Monday, November 21, 2011

Turkey Tail

When I was a child, I believed these wavy, leathery, tree stump outgrowths were lichens. They are, in fact, fungi. Their interesting bands of color have given them the common name Turkey Tail.

Photo from Wikimedia Commons
There's a good resemblance, isn't there?

Turkey Tail Fungus, P9240122.JPG
Photo by Anita 363, on Flickr

The turkey tail fungus (Trametes versicolor) and the very similar false turkey tail (Stereum ostrea) are bracket fungi, which means they form overlapping cup-shaped layers along the sides of logs or wounded trees. You will often find them growing on rotting oaks, hickories and pines.



Most of the fungus grows into the log; these beautiful "tails" are the showy fruiting bodies.  Shades of cream and gray or brown are typical of the turkey tails in my garden.




But, turkey tails can display shades of red, purple, yellow or even navy blue.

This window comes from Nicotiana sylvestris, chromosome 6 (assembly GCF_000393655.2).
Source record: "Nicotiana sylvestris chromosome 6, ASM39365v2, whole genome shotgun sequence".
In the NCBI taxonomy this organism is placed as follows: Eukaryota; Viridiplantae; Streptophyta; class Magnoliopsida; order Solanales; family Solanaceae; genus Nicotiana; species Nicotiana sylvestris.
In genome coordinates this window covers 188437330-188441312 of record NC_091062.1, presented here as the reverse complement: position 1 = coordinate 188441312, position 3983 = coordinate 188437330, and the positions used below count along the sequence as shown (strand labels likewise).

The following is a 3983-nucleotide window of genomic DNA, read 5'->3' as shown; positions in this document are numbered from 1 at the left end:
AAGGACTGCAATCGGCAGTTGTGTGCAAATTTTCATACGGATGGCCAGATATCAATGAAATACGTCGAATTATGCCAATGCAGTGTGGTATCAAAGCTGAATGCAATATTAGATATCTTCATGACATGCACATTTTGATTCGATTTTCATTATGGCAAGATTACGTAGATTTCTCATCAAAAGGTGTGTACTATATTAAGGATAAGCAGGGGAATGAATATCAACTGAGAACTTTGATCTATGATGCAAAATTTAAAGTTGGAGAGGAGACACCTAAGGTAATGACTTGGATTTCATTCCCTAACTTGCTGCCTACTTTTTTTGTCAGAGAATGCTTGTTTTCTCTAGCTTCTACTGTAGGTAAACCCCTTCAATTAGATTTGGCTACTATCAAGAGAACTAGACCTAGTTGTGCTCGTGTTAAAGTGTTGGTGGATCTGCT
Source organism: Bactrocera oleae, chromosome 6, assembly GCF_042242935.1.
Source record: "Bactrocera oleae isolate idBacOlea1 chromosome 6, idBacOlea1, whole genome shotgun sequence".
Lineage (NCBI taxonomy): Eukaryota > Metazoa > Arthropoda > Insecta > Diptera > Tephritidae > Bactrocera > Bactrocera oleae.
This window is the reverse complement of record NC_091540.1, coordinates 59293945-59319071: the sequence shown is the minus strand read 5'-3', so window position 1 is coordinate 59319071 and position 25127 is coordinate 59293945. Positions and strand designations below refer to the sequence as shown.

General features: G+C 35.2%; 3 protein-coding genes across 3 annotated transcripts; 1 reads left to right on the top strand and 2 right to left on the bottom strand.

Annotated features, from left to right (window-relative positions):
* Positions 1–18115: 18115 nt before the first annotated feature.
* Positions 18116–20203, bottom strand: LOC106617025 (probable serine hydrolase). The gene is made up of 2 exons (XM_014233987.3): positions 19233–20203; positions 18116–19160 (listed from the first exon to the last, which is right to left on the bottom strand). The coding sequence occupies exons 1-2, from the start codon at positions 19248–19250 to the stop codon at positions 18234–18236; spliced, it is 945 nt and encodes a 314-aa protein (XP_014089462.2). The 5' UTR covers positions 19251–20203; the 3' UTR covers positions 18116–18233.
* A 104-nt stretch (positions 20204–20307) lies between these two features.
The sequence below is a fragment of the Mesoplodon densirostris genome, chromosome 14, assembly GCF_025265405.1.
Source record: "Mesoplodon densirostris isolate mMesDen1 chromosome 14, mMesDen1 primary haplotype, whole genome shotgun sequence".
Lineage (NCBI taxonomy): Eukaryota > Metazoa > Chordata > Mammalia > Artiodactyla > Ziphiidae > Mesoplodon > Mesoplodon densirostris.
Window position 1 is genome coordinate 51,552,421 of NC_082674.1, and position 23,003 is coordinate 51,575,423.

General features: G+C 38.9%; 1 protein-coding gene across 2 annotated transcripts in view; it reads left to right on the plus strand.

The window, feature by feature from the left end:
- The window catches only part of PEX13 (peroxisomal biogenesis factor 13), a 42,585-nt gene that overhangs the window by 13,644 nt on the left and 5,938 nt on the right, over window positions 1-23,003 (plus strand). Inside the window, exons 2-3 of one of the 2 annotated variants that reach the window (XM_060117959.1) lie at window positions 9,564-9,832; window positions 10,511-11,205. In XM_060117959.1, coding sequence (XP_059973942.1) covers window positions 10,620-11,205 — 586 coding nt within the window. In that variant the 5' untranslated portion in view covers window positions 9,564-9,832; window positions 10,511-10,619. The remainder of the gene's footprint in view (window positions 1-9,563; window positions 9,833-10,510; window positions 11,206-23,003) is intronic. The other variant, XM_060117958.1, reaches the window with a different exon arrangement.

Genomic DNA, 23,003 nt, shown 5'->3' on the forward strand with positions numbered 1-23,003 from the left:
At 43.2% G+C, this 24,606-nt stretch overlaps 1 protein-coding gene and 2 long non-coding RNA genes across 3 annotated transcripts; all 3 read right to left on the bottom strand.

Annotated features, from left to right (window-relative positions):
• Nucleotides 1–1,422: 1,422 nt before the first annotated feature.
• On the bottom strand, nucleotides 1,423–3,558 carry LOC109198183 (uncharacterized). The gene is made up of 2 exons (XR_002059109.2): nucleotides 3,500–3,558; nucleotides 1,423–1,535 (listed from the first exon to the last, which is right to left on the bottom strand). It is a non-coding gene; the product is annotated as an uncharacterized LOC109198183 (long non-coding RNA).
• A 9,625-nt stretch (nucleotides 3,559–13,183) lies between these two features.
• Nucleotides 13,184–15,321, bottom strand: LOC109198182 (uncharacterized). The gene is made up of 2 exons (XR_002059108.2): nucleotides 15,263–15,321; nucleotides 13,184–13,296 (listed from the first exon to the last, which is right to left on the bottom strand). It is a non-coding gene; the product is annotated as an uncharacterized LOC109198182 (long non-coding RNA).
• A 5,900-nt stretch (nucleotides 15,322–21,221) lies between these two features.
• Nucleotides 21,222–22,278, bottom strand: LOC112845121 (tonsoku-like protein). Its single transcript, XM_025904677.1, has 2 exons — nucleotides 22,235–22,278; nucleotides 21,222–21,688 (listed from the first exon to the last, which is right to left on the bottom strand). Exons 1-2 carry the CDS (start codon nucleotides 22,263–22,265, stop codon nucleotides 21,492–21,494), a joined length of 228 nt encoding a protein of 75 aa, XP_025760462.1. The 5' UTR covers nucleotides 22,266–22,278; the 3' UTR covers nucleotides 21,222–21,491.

Sometimes, as with lichens, algae will grow with the fungus adding to the range of colors you see. The lime green of this turkey tail growing on a stump in South Carolina is likely to be caused by algae.

By Ecornerdropshop at en.wikipedia (Transferred from en.wikipedia) [Public domain], via Wikimedia Commons

Turkey tails grow actively from late spring to late fall. Several garden creatures like to eat them, including squirrels and turtles. They are not poisonous to humans but are too fibrous to eat. Turkey tails have been used medicinally.

~*~